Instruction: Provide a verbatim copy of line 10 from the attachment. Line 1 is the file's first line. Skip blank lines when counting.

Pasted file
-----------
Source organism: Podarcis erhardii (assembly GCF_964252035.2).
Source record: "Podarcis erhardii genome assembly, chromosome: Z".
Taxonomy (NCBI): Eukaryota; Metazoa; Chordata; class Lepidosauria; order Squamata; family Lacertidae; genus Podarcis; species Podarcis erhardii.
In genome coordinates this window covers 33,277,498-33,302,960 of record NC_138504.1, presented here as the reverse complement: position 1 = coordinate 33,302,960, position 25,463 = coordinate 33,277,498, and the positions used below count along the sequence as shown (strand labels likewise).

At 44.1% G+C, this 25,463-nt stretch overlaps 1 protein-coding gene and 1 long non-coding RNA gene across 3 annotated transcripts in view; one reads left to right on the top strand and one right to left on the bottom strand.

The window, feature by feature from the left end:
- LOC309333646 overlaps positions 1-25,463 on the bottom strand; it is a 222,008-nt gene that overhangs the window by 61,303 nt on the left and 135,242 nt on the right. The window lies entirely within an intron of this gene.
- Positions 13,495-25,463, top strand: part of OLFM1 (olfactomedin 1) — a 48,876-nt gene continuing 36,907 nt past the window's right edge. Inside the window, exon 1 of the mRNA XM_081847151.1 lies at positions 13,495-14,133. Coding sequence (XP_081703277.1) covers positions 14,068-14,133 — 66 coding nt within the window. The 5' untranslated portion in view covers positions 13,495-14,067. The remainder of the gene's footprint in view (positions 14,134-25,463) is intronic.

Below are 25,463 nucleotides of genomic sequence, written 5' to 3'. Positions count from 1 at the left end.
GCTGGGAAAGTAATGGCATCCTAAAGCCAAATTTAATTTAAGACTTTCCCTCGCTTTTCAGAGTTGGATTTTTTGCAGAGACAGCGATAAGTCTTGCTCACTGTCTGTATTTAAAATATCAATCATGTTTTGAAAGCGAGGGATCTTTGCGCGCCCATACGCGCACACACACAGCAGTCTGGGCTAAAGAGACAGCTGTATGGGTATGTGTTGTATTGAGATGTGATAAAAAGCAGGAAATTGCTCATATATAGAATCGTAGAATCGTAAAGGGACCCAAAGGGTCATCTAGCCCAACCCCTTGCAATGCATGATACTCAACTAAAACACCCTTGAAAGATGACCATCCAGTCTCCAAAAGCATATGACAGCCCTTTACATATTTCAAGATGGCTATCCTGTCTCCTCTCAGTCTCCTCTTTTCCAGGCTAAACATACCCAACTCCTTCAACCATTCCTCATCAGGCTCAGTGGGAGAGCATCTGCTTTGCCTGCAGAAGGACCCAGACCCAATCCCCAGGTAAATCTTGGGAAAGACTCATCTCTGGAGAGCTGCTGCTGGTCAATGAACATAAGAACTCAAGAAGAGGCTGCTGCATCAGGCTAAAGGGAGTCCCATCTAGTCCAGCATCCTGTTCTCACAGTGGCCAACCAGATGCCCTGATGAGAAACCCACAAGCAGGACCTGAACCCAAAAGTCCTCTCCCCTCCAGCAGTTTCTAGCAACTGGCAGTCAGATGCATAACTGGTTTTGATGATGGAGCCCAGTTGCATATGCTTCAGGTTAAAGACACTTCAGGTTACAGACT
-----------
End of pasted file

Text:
GCTGGGAAAGTAATGGCATCCTAAAGCCAAATTTAATTTAAGACTTTCCCTCGCTTTTCAGAGTTGGATTTTTTGCAGAGACAGCGATAAGTCTTGCTCACTGTCTGTATTTAAAATATCAATCATGTTTTGAAAGCGAGGGATCTTTGCGCGCCCATACGCGCACACACACAGCAGTCTGGGCTAAAGAGACAGCTGTATGGGTATGTGTTGTATTGAGATGTGATAAAAAGCAGGAAATTGCTCATATATAGAATCGTAGAATCGTAAAGGGACCCAAAGGGTCATCTAGCCCAACCCCTTGCAATGCATGATACTCAACTAAAACACCCTTGAAAGATGACCATCCAGTCTCCAAAAGCATATGACAGCCCTTTACATATTTCAAGATGGCTATCCTGTCTCCTCTCAGTCTCCTCTTTTCCAGGCTAAACATACCCAACTCCTTCAACCATTCCTCATCAGGCTCAGTGGGAGAGCATCTGCTTTGCCTGCAGAAGGACCCAGACCCAATCCCCAGGTAAATCTTGGGAAAGACTCATCTCTGGAGAGCTGCTGCTGGTCAATGAACATAAGAACTCAAGAAGAGGCTGCTGCATCAGGCTAAAGGGAGTCCCATCTAGTCCAGCATCCTGTTCTCACAGTGGCCAACCAGATGCCCTGATGAGAAACCCACAAGCAGGACCTGAACCCAAAAGTCCTCTCCCCTCCAGCAGTTTCTAGCAACTGGCAGTCAGATGCATAACTGGTTTTGATGATGGAGCCCAGTTGCATATGCTTCAGGTTAAAGACACTTCAGGTTACAGACT